Kudos

  6. #6
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    Quote Originally Posted by Derek Cohen View Post
    Jason, in principle I agree with all you wrote. You do not say whether you are going freehand or using a honing guide, nor whether you have a grinder, or a way to grind a primary bevel. This complicates the matters somewhat, so we need to find a recommendation that simplifies it back again.

    To the oilstone, which is what I started on, I would add sandpaper-on-glass, which is what I moved to. Waterstones and diamond plates were well into the future.

    I have nothing against a honing guide. These do make the process easier (not necessarily more efficient, nor train a skill which may be transferred to other angles). I believe that more would take up hand tools if they had a way of getting blades sharp at the start of the learning process. Not everyone wants to put time into freehand sharpening, but this would be the next step for those when they are ready.

    Grinding a primary bevel can be done on sandpaper with a honing guide. This also lets the beginner rescue their blade and start over.

    Regards from Perth

    Derek
    Derek,

    You make an excellent point that I failed to mention. I do have a honing guide I use strictly for grinding primary bevels. And I do use the sandpaper and glass method for that process.

    I feel the sandpaper and glass method is not an economical choice for everyday sharpening due to the cost of snadpaper, but for regrinding a bevel the extra surface area to move around on while using a guide is a big plus.

    I use an inexpensive guide from Amazon. While it can be tricky to set up, for $12 and how often I use it I can't complain.

    I find with grinders you can screw up an angle much faster than a slow and steady hand sharpening. That's my lack of experience though.

  7. #7
    I like your post because I think newbies like me can be intimidated by the amount of verbiage spilled on the right or best way to sharpen. All those opinions remind me of martial art enthusiasts arguing about what master teaches the authentic form. I'll second Derek's nod to wet/dry sand paper. I got a thick hunk of glass for free from a glazier, and you can buy a small amount of sheets while you learn. I'd favor this method because you don't have to worry about damaging your stone, and water's less messy.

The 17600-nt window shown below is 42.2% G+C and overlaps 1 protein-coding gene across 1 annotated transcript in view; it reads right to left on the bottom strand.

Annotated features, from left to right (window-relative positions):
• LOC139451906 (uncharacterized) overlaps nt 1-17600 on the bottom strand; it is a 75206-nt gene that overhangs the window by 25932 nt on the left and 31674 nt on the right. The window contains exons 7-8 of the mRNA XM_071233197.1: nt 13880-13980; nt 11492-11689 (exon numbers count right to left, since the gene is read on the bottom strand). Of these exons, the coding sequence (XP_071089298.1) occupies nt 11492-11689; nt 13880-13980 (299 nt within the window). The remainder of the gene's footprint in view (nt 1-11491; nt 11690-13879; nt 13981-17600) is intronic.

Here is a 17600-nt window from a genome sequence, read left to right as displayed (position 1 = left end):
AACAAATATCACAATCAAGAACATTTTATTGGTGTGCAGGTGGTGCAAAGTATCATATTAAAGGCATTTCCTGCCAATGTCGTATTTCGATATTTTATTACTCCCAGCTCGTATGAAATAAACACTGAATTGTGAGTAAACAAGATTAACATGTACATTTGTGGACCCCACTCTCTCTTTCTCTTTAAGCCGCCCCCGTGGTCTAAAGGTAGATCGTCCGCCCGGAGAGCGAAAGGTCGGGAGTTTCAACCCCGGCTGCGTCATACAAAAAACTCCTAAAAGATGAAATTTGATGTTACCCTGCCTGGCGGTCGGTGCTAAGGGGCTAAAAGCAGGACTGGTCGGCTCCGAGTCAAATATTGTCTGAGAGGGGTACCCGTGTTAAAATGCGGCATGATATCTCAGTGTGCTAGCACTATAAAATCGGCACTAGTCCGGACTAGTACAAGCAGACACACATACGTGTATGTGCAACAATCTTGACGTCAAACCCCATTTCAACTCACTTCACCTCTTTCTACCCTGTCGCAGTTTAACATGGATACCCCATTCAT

8. #8
    Thanks for this post, Jason. I certainly agree. I have often recommended a medium India and Soft Arkansas combination stone and a piece of smooth leather as a viable sharpening system. This is certainly good enough for high quality professional work.

    One of the problems with buying expensive gear is that so much of this stuff is designed and promoted by people who don't have much experience or judgement themselves. For example there are people who encouraged the purchase of $500 or $1000 of Shapton stones, who themselves now no longer use these products. They left behind the people who followed their advice and bought these products. The idea that one should buy quality gear to start with fails when there is so much poor information around. There are people designing chisels who barely know how to use a chisel.

  9. #9
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    The opening post in this thread is why I think this website needs some kind of 'like' button. Well said OP.

  10. #10
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    I took two classes, each two days long, on sharpening. One class focused on Japanese water stones, the other using DMT Diamond Stones method, with Japanese stones for the final polishing. Of the two, I favored the DMT method. Both used Veritas Guides.
    Regards,

    Tom

  11. #11
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    It is probably appropriate to post an article from my website, written in 2006, "The 10 cent sharpening system".

    It also includes a clever honing guide by the late Brent Beach, who passed away a few months ago.

    Regards from Perth

    Derek





    The 10 Cent Sharpening System






    I had a visitor today in the form of Mike, a primary school teacher, who was setting up a woodworking program for his kids at school. What is exemplary, he is doing this on his on initiative and out of his own pocket. Several Perth members of the Ubeaut woodworking forum had donated planes. When I heard of Mike’s wonderful effort I felt that the least I could do would be to hone the blades, tune the planes and ready them for use.

    Of course, little did I know that this involved 8 of the most abused and rejected planes – four #4s and four block planes – all cruddy and warped. Thanks to the miracle of electricity and a large belt sander, all soles were flattened, all blades and chip breakers de-rusted, blades ground and honed to razor edges, and planes tuned to take fine shavings. And in just 3 hours!

    I anticipated that Mike would need some strategy to maintain the sharp edges. So I came up with “The 10 cent Sharpening System”, which actually cost nothing since I just used a few scraps lying around. However quick and cheap to make, this is really a serious sharpening system and I've posted it here so that others might enjoy using it as it is so compact and works very well. Mike timed me taking a blade with a rough primary bevel to a razor edge in under 30 seconds.
    None of this system is original. Just my adaptation in this package, which I consider perfect for the thinner Stanley blades, since the primary bevel on these can be ground rapidly on sandpaper.

    At this price we are talking Scary Sharp, that is, the use of wet-and-dry sandpaper as the sharpening medium. I only used one grit – 600 – but I later made provision for lower grits as well. In addition to the 600 grit W&D, I used .5 micron Veritas green compound.